2. In your daily log, note the actual date and chronological time you pressed the
Enter key to start sampling.
3. Note that the CBL unit will show values in its screen that will be updated every
five minutes, and it will flash the word SAMPLING for the entire time. You may
also see a short moving line in the upper right hand of the calculator screen, to
indicate that it is working. Periodically, a dot appears on the coordinate plane
corresponding to the sampled light intensity. You will have 24 of these dots in
place by the end of the sampling period. They will appear in a graph on the
screen. (The program sets up Plot 1 to plot these points as they are collected.)
4. What if the CBL or the calculator is not doing what the last paragraph said? If
things are not working properly, turn everything OFF, and start over with
“Readying the CBL and Calculator” in Item 1 above. Be sure to note in your daily
log that you had to start over, and log the time when you actually began the
sampling properly.
5. When your data collection is completed, please turn off the CBL and disconnect
it from the calculator. Place the CBL, light sensor, and link cable in the protective
case. You will not need to use the CBL unit or light sensor. Indeed, you have now
completed all the activities in which these are used. If the calculator still shows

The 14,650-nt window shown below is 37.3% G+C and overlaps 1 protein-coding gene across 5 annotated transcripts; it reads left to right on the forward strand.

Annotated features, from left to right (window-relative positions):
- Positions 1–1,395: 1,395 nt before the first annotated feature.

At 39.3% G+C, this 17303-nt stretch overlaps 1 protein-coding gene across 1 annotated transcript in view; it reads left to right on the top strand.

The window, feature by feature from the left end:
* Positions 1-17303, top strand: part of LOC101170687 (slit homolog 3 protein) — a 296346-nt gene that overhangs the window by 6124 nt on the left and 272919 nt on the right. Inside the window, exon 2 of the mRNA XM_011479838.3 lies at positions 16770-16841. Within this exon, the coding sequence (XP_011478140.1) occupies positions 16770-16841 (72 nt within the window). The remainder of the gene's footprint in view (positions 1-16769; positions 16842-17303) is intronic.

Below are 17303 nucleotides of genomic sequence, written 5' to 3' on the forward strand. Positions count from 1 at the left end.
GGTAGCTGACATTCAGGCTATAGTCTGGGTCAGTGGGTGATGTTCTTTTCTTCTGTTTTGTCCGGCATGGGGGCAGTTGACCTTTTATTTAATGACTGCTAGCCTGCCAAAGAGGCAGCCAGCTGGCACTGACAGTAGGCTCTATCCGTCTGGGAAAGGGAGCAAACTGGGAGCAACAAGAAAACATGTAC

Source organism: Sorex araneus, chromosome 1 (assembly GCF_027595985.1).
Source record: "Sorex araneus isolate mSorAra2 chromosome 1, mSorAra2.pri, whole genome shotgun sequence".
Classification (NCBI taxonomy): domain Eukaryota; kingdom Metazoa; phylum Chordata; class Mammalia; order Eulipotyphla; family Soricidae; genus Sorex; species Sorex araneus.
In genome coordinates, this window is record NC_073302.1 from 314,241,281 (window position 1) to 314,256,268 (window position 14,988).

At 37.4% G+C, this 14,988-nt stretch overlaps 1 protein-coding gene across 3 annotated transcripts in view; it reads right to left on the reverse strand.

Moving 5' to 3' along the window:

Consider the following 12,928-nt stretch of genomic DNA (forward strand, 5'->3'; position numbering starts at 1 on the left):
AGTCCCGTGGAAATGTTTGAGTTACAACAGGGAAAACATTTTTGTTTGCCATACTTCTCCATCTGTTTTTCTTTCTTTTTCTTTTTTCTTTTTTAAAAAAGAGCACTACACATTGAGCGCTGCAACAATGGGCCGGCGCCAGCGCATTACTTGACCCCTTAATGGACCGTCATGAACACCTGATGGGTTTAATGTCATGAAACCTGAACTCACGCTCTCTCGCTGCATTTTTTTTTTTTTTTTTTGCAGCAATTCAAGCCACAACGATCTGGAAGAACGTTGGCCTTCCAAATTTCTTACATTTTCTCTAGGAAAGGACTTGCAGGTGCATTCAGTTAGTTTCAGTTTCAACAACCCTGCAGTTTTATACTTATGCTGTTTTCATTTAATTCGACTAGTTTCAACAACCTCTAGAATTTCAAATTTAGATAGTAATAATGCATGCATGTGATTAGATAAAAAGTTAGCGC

the moving dots in the upper right corner of the screen, press  to stop the
program from running.
6. Did your collection go well? If so, congratulations – good job!

Recording and Sending Collected Data
When the program collected the sunlight intensity, it stored the data in two lists named
LIGHT and TLGHT (for “light intensity” and “time interval,” respectively). You cannot
see these lists directly, but you can copy them to L1 and L2 lists, and then you can see
them.

The following procedure will step you through the process so that you can read the
lists. These instructions will not explain why you are doing the procedure, only that
these are the steps to take. If steps are not self-evident, and you are curious about them,
you may read the TI-83 Plus Manual, page 12-11, for an explanation of Entering a List
Name in the Stat List Editor.

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1. Turn on the calculator and press STAT ENTER . You are in the list editor
screen and it will look something like the following, but may have different
values in the lists:

2. Press     to move the cursor up to highlight the list name L1. Press 2nd    STAT
to access the LIST NAMES menu and the screen shows:

3. Scroll the cursor down to 7 LIGHT and press ENTER . The screen shows L1 =